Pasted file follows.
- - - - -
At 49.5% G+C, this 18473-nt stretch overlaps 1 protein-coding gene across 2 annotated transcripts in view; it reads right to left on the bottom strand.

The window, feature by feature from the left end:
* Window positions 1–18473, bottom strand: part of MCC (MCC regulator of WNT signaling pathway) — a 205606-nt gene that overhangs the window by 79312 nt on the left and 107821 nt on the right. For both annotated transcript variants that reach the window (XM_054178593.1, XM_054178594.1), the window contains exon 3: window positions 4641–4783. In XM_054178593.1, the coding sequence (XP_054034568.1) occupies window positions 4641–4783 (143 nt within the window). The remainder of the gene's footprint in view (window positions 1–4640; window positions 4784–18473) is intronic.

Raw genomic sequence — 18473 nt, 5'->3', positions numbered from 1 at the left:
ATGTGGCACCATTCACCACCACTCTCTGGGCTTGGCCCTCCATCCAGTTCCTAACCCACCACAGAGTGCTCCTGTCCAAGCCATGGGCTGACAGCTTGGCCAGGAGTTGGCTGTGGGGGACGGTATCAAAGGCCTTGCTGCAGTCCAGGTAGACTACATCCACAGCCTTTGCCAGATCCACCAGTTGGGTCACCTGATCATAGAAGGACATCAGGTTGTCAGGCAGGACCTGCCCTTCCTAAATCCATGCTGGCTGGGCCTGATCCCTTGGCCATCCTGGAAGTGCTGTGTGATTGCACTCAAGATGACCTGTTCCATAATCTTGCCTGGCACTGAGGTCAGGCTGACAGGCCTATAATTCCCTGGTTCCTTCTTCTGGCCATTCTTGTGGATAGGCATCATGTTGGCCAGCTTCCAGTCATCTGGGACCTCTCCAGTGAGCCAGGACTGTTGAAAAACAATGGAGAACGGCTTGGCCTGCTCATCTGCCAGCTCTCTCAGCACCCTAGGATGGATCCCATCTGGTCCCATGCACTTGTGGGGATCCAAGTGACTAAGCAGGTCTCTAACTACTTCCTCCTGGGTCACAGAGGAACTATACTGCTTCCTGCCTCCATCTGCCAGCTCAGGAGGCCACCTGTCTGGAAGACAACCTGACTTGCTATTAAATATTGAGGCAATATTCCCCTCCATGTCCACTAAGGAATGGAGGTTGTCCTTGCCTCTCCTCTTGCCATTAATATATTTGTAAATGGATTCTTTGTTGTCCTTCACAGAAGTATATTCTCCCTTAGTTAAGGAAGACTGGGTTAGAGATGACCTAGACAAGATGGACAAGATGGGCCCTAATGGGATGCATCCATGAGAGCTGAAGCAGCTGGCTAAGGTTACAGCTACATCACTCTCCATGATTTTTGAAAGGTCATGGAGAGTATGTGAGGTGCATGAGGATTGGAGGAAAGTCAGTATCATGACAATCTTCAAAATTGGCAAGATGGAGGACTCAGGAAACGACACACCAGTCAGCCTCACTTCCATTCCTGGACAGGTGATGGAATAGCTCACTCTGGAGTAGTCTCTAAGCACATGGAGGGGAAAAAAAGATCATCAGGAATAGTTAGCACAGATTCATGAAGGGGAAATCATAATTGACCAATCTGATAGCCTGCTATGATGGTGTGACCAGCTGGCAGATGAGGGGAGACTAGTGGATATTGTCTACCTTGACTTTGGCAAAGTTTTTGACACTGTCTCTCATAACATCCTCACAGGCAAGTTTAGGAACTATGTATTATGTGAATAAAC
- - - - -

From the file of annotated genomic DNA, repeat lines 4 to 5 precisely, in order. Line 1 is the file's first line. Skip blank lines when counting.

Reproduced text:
Raw genomic sequence — 18473 nt, 5'->3', positions numbered from 1 at the left:
ATGTGGCACCATTCACCACCACTCTCTGGGCTTGGCCCTCCATCCAGTTCCTAACCCACCACAGAGTGCTCCTGTCCAAGCCATGGGCTGACAGCTTGGCCAGGAGTTGGCTGTGGGGGACGGTATCAAAGGCCTTGCTGCAGTCCAGGTAGACTACATCCACAGCCTTTGCCAGATCCACCAGTTGGGTCACCTGATCATAGAAGGACATCAGGTTGTCAGGCAGGACCTGCCCTTCCTAAATCCATGCTGGCTGGGCCTGATCCCTTGGCCATCCTGGAAGTGCTGTGTGATTGCACTCAAGATGACCTGTTCCATAATCTTGCCTGGCACTGAGGTCAGGCTGACAGGCCTATAATTCCCTGGTTCCTTCTTCTGGCCATTCTTGTGGATAGGCATCATGTTGGCCAGCTTCCAGTCATCTGGGACCTCTCCAGTGAGCCAGGACTGTTGAAAAACAATGGAGAACGGCTTGGCCTGCTCATCTGCCAGCTCTCTCAGCACCCTAGGATGGATCCCATCTGGTCCCATGCACTTGTGGGGATCCAAGTGACTAAGCAGGTCTCTAACTACTTCCTCCTGGGTCACAGAGGAACTATACTGCTTCCTGCCTCCATCTGCCAGCTCAGGAGGCCACCTGTCTGGAAGACAACCTGACTTGCTATTAAATATTGAGGCAATATTCCCCTCCATGTCCACTAAGGAATGGAGGTTGTCCTTGCCTCTCCTCTTGCCATTAATATATTTGTAAATGGATTCTTTGTTGTCCTTCACAGAAGTATATTCTCCCTTAGTTAAGGAAGACTGGGTTAGAGATGACCTAGACAAGATGGACAAGATGGGCCCTAATGGGATGCATCCATGAGAGCTGAAGCAGCTGGCTAAGGTTACAGCTACATCACTCTCCATGATTTTTGAAAGGTCATGGAGAGTATGTGAGGTGCATGAGGATTGGAGGAAAGTCAGTATCATGACAATCTTCAAAATTGGCAAGATGGAGGACTCAGGAAACGACACACCAGTCAGCCTCACTTCCATTCCTGGACAGGTGATGGAATAGCTCACTCTGGAGTAGTCTCTAAGCACATGGAGGGGAAAAAAAGATCATCAGGAATAGTTAGCACAGATTCATGAAGGGGAAATCATAATTGACCAATCTGATAGCCTGCTATGATGGTGTGACCAGCTGGCAGATGAGGGGAGACTAGTGGATATTGTCTACCTTGACTTTGGCAAAGTTTTTGACACTGTCTCTCATAACATCCTCACAGGCAAGTTTAGGAACTATGTATTATGTGAATAAAC